By Vanessa Orr
While it may seem that becoming the medical director of a facility is an easy way for a physician to earn extra income, the position comes with myriad responsibilities, including ones of which doctors may not be aware.
“A lot of physicians think that becoming a medical director won’t require a lot of time and will require very little effort,” said Bill Gompers, CFE, Producer, Risk Strategies Company, Danna-Gracey. “How wrong they are if it is done right.”
Depending on the specific arrangement, the duties of a medical director can be extensive. “Before accepting the position, it is critical that doctors understand the legal, regulatory and professional liability issues involved in the particular medical directorship that they are contemplating,” said Gompers.
In some places, medical directors are required to provide patient care, while in others they are not. Duties may include credentialing; ensuring that the practice is in regulatory compliance; developing and implementing protocols, policies and procedures; vetting standards and supervising any ancillary personnel; performing chart and peer reviews; performing the administrative duties needed for licensure and board requirements, and providing generalized oversight to the practice, among others.
“What some physicians might think of as a way of supplementing their income for very little effort is really taking on a great deal of responsibility if they do the duties required in the needed manner,” said Gompers. “In fact, in some states including Florida, the failure to do these duties as defined in state statute could have an effect on the status of their medical licenses.”
While some of the tasks of a medical director can be delegated, the medical director can be held responsible when a patient suffers an adverse effect or the entity’s regulatory compliance is called into question.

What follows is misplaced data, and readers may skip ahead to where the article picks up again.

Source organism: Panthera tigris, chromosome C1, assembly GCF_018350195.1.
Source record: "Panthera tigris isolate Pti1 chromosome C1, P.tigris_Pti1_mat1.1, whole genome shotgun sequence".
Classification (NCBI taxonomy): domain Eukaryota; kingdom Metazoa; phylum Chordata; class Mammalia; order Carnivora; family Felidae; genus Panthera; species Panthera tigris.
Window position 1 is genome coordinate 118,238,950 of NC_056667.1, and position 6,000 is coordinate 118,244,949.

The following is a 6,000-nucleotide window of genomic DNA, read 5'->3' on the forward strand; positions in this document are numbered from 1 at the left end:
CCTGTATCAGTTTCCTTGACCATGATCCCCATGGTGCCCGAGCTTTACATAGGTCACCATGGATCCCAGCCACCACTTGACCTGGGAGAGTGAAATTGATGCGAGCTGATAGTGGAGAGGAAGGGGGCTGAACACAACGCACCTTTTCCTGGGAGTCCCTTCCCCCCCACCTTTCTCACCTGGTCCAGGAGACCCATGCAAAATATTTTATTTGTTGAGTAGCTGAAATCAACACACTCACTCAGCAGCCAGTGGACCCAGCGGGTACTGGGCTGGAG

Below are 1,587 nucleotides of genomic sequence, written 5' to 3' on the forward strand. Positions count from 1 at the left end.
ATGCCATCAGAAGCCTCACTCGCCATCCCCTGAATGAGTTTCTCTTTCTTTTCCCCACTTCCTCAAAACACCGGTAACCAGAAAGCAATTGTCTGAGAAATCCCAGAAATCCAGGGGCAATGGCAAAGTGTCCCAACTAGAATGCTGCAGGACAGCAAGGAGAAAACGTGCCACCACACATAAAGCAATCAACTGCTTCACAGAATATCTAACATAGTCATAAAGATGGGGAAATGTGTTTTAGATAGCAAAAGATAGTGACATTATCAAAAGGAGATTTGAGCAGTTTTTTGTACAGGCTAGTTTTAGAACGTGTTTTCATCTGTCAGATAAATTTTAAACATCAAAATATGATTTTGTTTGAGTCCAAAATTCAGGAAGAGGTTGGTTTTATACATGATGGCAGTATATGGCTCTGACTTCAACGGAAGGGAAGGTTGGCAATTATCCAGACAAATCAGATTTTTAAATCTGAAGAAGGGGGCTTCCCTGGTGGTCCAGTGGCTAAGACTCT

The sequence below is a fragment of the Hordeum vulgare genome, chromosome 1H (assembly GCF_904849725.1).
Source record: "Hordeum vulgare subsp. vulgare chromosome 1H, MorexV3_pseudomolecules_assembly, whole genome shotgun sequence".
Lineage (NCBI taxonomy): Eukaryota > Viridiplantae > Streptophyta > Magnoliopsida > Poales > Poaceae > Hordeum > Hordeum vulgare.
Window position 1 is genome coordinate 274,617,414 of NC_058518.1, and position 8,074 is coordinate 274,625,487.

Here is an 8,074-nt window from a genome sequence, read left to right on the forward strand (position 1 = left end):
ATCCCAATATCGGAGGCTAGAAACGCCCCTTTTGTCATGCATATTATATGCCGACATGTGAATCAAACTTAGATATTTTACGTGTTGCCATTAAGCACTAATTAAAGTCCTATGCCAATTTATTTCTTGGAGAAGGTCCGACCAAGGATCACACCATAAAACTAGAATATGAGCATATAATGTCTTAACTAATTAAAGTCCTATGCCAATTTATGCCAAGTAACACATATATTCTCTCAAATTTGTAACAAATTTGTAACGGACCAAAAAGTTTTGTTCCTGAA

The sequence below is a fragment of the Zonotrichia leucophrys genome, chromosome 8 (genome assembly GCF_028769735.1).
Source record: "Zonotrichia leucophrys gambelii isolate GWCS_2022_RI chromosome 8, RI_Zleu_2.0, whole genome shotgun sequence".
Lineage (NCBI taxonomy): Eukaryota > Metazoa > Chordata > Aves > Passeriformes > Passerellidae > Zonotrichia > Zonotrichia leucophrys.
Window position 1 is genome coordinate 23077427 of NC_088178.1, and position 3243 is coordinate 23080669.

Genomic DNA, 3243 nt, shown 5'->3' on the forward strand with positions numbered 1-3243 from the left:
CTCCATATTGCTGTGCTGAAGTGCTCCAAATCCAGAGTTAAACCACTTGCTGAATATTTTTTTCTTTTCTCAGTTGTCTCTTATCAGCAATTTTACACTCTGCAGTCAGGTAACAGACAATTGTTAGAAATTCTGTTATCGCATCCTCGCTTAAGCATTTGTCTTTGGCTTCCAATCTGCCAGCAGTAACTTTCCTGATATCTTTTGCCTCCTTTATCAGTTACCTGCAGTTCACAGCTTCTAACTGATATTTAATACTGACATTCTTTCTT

“Many physicians don’t realize that their medical professional liability policy most likely excludes medical director-initiated duties,” said Gompers. “In order to protect themselves from any suits or issues, they may need to get a separate policy or be added on to the facility’s policy where they are serving as the medical director.”
There are a number of red flags that may signal a problem when looking at a medical director agreement.
“For example, if a person is a medical director at a facility like a nursing home, and refers patients there while getting a monthly fee as a medical director, he or she may be violating anti-kickback regulations,” said Gompers.
The Physician Self-Referral Law, commonly referred to as the Stark law, prohibits physicians from referring patients to receive “designated health services” payable by Medicare or Medicaid from entities with which the physician or an immediate family member has a financial relationship.
“If a physician doesn’t make sure that the ancillary staff meets their in-service education requirements and are adequately trained or that all of the professionals in the facility have the correct licensure, they may also be liable if something happens,” added Gompers. “In the state of Florida and other places, the medical director is also responsible to make sure that a facility’s billing procedures are appropriate and meet all requirements.”
In Florida specifically, any licensed healthcare clinic may not operate without the day-to-day supervision of a single medical or clinic director, who is, in the state’s view, the focus point of maintaining high quality care and ensuring that the facility is operating in compliance with the law. When applying for recertification, medical directorships will be reviewed by the state as part of the licensure requirement, and if there is a complaint about the facility, every facet, including the medical director’s role, will be reviewed.
“Anybody contemplating entering into a medical directorship should have a contract and consult with a healthcare attorney to ensure that the proposed business arrangement does not violate any state or federal laws such as corporate practice of medicine and payment arrangements,” said Gompers. “They need to make sure that they understand their duties under the contract and consider if they can appropriately perform those duties.
“They also need to make sure that they have their own liability coverage to protect them in this role, or make sure that they are included in the policy of the facility or clinic engaging them and get a Certificate of Insurance as evidence of such,” he added. “A number of physicians fail to realize how important this role is to the facility and how much exposure they may have.”
For more information, contact Bill Gompers at email@example.com, (888) 777-7173 or visit www.dannagracey.com.